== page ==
In both cases, looking “behind the curtain” and seeing how decisions are made by enforcers and the courts has proven invaluable. At the Division in particular, the relationships I have built over the years with friends and former colleagues have been personally rewarding but have also given me a tremendous respect for the way the staff approach the job.
HOW DO YOU EXPECT COMPETITION LAW AND PRACTICE TO CHANGE OVER THE NEXT FIVE YEARS?
I do not foresee major changes. Antitrust regimes around the world are maturing, and I am hopeful that professionalism and commonality in approach will be the hallmarks of the coming years. If there is danger, it is perhaps in regimes trying to achieve political outcomes via antitrust enforcement.
Damian Didden continues to impress respondents with his sweeping knowledge of merger review proceedings before antitrust authorities.
Damian G Didden practises in Wachtell, Lipton, Rosen & Katz’s antitrust department where he advises clients on various aspects of competition law matters. Mr Didden's particular focus is analysing the antitrust risk of mergers and acquisitions, and guiding clients through the merger review process before federal, state and foreign regulators. He has advised clients engaged in a diverse spectrum of sectors, including telecommunications, banking and financial services, entertainment and media, internet-based services, technology and software, defence, retail operations and manufacturing, among other industrial classifications. Mr Didden became partner at Wachtell Lipton in January 2009.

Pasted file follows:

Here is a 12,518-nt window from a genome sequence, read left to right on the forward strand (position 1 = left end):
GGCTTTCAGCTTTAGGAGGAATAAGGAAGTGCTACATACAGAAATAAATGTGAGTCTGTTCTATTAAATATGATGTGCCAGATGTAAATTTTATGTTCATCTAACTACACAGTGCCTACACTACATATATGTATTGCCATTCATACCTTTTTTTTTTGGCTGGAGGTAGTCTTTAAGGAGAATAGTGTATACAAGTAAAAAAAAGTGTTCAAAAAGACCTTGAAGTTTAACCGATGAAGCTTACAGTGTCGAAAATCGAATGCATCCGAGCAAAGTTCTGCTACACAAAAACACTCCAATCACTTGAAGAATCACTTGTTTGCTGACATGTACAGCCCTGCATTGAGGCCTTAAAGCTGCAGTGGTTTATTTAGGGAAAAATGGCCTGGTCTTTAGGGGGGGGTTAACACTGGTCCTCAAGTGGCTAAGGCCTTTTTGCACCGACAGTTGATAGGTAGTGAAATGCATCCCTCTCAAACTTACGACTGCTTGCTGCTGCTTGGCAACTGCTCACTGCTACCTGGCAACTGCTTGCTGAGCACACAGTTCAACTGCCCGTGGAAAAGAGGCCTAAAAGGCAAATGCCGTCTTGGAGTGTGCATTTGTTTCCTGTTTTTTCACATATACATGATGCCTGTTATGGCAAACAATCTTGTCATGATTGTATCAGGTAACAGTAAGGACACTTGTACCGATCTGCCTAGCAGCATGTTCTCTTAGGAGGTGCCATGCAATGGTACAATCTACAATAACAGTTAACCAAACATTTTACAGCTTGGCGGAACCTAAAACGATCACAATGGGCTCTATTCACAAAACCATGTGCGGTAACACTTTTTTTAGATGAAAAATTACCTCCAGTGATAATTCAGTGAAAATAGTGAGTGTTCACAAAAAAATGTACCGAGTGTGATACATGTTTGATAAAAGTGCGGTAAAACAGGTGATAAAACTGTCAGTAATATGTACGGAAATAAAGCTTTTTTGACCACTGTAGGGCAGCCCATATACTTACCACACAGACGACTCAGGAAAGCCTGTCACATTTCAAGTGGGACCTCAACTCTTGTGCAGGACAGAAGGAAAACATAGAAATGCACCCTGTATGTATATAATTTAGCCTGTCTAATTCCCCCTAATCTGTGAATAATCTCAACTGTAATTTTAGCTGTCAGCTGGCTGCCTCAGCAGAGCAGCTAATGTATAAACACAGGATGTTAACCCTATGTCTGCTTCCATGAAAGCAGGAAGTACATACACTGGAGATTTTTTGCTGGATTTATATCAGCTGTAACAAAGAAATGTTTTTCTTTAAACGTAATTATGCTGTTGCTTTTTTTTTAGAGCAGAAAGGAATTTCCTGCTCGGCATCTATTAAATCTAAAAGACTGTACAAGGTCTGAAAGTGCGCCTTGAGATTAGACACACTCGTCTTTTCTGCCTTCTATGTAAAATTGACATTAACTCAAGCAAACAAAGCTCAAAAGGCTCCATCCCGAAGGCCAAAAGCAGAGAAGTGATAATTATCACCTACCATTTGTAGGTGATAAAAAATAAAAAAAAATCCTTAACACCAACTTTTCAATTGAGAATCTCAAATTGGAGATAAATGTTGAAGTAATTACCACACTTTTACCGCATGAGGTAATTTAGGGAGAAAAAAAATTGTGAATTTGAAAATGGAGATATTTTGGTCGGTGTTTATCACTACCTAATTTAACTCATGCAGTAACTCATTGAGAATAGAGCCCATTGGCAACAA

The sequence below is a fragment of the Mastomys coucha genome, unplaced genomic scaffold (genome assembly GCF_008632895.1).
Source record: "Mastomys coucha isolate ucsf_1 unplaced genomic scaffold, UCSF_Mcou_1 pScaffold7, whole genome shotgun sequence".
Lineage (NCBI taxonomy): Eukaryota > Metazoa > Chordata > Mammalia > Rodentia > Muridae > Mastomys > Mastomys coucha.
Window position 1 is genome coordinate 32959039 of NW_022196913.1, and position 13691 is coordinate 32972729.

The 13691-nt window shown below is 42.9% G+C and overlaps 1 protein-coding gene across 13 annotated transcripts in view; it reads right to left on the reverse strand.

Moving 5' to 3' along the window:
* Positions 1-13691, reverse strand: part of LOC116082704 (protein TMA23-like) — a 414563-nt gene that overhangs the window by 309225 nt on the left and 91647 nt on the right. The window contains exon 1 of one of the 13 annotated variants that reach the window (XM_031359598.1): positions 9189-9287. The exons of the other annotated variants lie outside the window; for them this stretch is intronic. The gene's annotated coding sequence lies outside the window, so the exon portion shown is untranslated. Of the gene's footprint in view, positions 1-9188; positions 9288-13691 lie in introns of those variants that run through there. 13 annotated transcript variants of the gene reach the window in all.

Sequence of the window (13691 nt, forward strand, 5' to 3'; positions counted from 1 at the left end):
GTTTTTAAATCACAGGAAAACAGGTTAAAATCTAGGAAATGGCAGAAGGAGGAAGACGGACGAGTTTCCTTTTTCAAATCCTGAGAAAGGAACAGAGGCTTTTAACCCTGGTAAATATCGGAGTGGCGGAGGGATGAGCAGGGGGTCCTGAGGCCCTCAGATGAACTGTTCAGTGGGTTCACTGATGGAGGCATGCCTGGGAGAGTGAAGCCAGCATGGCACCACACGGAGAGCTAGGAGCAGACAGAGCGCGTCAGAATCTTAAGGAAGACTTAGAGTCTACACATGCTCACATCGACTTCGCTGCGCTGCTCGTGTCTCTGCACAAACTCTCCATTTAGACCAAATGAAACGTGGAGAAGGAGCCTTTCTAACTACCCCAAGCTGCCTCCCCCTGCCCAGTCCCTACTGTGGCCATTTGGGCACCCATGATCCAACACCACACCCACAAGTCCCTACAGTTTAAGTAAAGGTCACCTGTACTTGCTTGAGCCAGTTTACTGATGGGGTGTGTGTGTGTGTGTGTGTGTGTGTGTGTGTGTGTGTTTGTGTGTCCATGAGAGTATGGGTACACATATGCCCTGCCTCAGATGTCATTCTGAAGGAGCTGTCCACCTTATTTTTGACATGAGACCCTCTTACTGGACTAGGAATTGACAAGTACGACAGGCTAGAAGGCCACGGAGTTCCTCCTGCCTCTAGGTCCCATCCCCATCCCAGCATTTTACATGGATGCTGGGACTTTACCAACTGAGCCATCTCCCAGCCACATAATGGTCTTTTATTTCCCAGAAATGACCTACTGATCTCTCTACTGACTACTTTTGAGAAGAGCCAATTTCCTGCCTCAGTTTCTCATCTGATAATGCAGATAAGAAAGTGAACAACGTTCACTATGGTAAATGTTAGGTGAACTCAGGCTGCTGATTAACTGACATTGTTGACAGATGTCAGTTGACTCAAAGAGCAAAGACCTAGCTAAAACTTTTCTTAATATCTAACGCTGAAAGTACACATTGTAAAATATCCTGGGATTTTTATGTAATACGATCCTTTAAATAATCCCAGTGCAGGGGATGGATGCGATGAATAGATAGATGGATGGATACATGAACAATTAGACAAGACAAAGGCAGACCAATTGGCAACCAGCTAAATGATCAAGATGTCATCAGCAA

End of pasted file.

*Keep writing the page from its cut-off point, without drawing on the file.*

Mr Didden joined the firm as an associate in 2001, after spending two years as a trial attorney with the antitrust division of the United States Department of Justice. While at the antitrust division, Mr Didden investigated several high-profile merger transactions, including GE/Honeywell and Viacom/CBS, among others. Prior to joining the antitrust division, he was a law clerk for the Honorable Hector M Laffitte, chief judge of the US District Court for the District of Puerto Rico.
Mr Didden received an AB cum laude in philosophy from Boston College, where he completed the arts and sciences honours programme in 1992. He received a JD cum laude from the Georgetown University Law Center in 1997. Mr Didden is admitted to practise in Maryland and New York. He is a member of the American Bar Association's antitrust section.